Letter 1 – AMANDLA: A journey to PAN-AFRICANISM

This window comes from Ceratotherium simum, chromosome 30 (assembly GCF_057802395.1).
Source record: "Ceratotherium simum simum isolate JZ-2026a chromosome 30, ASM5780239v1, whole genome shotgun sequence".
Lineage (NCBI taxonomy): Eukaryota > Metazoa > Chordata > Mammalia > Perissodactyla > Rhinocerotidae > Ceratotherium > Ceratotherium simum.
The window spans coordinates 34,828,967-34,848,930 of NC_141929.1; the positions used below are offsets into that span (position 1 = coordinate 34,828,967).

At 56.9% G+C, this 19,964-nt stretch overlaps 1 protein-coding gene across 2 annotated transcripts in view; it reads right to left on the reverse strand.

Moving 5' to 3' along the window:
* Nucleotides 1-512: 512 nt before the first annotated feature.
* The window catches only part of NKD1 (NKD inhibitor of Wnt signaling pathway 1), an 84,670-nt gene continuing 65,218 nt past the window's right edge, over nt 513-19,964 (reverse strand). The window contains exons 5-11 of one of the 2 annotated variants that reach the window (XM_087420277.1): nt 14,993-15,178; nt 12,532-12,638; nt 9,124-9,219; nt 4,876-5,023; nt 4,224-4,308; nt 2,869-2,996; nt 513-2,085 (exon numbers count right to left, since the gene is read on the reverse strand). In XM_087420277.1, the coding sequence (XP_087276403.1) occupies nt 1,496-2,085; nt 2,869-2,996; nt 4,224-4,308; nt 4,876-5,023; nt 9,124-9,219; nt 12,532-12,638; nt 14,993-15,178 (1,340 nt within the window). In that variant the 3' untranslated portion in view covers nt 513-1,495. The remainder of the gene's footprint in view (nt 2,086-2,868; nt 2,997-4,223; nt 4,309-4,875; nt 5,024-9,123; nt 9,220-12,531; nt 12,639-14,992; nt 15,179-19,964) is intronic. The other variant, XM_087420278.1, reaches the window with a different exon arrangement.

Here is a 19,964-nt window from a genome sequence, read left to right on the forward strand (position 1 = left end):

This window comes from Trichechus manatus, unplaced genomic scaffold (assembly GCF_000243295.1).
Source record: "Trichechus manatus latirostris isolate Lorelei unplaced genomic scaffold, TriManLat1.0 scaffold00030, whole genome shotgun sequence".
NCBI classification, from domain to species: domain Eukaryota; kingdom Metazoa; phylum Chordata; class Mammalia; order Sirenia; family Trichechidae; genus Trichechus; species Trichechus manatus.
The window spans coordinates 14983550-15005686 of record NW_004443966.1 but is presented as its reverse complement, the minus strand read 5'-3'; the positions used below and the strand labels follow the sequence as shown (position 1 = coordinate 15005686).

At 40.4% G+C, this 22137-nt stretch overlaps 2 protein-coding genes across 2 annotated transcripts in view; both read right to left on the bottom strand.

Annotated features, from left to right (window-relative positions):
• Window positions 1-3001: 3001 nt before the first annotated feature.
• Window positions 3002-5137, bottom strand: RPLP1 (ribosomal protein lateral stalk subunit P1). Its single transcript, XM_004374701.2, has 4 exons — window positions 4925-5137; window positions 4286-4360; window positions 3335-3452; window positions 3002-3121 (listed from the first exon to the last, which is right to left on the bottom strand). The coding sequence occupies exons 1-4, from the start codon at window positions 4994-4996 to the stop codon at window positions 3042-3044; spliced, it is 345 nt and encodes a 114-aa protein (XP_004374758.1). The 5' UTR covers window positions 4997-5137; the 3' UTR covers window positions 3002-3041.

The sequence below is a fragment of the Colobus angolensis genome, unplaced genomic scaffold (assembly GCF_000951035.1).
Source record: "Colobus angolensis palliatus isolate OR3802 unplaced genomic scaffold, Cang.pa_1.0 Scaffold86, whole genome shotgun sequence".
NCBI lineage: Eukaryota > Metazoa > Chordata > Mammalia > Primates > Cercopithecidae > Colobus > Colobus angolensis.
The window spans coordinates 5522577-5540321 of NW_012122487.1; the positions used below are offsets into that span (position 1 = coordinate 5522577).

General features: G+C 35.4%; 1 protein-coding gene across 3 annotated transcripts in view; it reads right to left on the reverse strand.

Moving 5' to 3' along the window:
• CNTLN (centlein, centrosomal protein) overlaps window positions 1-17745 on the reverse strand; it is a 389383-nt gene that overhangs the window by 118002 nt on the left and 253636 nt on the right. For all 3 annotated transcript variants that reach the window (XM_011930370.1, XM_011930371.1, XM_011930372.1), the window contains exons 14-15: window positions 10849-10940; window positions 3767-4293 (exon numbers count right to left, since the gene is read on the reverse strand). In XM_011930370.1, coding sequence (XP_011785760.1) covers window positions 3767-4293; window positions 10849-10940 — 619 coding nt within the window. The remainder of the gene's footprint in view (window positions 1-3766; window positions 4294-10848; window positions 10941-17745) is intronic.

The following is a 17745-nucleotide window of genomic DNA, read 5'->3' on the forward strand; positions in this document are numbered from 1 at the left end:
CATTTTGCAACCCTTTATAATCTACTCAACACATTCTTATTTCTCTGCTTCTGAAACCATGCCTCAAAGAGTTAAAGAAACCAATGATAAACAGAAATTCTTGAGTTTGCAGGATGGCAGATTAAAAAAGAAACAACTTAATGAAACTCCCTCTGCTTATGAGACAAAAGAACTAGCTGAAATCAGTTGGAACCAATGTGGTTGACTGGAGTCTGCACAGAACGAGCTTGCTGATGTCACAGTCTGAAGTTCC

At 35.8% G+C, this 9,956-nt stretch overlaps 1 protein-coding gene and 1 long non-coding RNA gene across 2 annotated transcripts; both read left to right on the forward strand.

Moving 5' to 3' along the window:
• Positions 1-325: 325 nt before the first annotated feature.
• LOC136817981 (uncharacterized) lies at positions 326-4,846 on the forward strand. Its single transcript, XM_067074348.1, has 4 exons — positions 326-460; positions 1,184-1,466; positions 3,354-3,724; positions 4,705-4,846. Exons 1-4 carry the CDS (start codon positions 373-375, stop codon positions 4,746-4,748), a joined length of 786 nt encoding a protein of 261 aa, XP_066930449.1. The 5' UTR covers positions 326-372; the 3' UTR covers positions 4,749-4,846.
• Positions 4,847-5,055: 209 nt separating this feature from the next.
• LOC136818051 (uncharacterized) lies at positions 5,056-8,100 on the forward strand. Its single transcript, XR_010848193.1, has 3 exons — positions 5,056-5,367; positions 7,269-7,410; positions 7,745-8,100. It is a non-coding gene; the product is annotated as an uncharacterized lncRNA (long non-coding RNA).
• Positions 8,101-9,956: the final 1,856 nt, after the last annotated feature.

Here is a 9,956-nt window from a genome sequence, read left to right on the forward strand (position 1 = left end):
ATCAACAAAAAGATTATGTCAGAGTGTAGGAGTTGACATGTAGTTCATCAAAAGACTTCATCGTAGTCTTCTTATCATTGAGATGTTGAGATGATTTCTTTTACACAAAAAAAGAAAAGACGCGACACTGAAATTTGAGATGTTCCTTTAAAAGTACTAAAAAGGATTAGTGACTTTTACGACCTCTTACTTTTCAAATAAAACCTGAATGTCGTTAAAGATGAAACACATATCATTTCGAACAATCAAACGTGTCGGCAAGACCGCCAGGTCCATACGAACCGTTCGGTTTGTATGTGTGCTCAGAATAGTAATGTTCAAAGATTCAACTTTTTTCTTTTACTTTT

It has been over a year since #Repeal162 was trending amongst Kenyans on Twitter — a virtual revolution against article 162 and 165 of the Kenyan Penal code that punishes homosexuality with up to 14 years in prison. On 24th May 2019, a large crowd assembled outside the Milimani Law Court in Nairobi awaiting the ruling by the High Court of Kenya that included Queer activists, lawyers, artists, and even Queer students like myself. However, there were also anti-queer people in attendance such as church leaders, lawyers, the police among others. The High Court ruled against decriminalizing these articles and as I stood by the door, barely able to hear all that the judge was saying, I saw a woman holding a Bible say aloud, “Glory to God.” I left the court greatly disappointed and wept on the matatu[1] ride back home. I wept for the weight of the world that had descended upon my shoulders and felt unbeaarable. I wept for my life, and that of others like me, was deemed unworthy, I wept for my friends – closeted and out, and for their partners and lovers. However, later that evening I decided that I had to do something to follow in the steps of all the Queer leaders before me who were at the forefront of this battle against the state. As Queer Kenyans, we are always constantly battling against Kenyans’ understanding of our bodies imposed upon us through the systems that were set up during colonial times. These systems have evolved over time under a neo-colonialist global network that Kenya, like many Sub-Saharan African, nations at large, mimics from the West — what Kwame Nkurumah described as the “African problem” writing on neo-colonialism as the final stage of imperialism in 1965 . “The essence of neo-colonialism is that the state which is subject to it is, in theory, independent and has all the outward trappings of international sovereignty.” He writes, “In reality its economic system and thus its political policy is directed from outside.” It was therefore no surprise that the presiding judge declared a lack of evidence of extensive discrimination on the basis of sexual orientation and gender identity throughout the country. This was an uncritical ruling that did not take into account the violence that occurs within the colonial institutions that Kenya continues to uphold: gendered boarding high schools, the church, the police and corrupt government. Queerphobia in Kenya perpetuates violence behind closed doors while simultaneously erasing it from the public as these colonial institutions refuse to document it as violence or offer protections to the victims.